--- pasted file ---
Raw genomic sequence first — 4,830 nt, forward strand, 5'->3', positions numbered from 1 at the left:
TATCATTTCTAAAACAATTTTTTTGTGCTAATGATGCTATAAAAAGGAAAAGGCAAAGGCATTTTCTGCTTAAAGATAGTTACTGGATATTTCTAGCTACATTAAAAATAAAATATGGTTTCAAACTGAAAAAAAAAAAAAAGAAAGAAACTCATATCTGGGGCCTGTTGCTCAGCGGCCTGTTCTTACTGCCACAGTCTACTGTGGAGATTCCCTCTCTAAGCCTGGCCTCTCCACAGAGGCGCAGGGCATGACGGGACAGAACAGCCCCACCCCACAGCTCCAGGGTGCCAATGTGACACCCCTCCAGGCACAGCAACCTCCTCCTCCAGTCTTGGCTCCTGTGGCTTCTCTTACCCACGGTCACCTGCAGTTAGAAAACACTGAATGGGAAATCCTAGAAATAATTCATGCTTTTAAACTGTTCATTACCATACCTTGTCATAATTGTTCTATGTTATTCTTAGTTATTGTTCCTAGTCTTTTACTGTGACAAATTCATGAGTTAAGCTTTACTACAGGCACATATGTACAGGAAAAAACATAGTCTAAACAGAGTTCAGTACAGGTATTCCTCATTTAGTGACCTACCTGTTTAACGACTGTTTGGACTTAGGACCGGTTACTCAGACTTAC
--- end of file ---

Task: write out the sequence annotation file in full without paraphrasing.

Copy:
Raw genomic sequence first — 4,830 nt, forward strand, 5'->3', positions numbered from 1 at the left:
TATCATTTCTAAAACAATTTTTTTGTGCTAATGATGCTATAAAAAGGAAAAGGCAAAGGCATTTTCTGCTTAAAGATAGTTACTGGATATTTCTAGCTACATTAAAAATAAAATATGGTTTCAAACTGAAAAAAAAAAAAAAGAAAGAAACTCATATCTGGGGCCTGTTGCTCAGCGGCCTGTTCTTACTGCCACAGTCTACTGTGGAGATTCCCTCTCTAAGCCTGGCCTCTCCACAGAGGCGCAGGGCATGACGGGACAGAACAGCCCCACCCCACAGCTCCAGGGTGCCAATGTGACACCCCTCCAGGCACAGCAACCTCCTCCTCCAGTCTTGGCTCCTGTGGCTTCTCTTACCCACGGTCACCTGCAGTTAGAAAACACTGAATGGGAAATCCTAGAAATAATTCATGCTTTTAAACTGTTCATTACCATACCTTGTCATAATTGTTCTATGTTATTCTTAGTTATTGTTCCTAGTCTTTTACTGTGACAAATTCATGAGTTAAGCTTTACTACAGGCACATATGTACAGGAAAAAACATAGTCTAAACAGAGTTCAGTACAGGTATTCCTCATTTAGTGACCTACCTGTTTAACGACTGTTTGGACTTAGGACCGGTTACTCAGACTTAC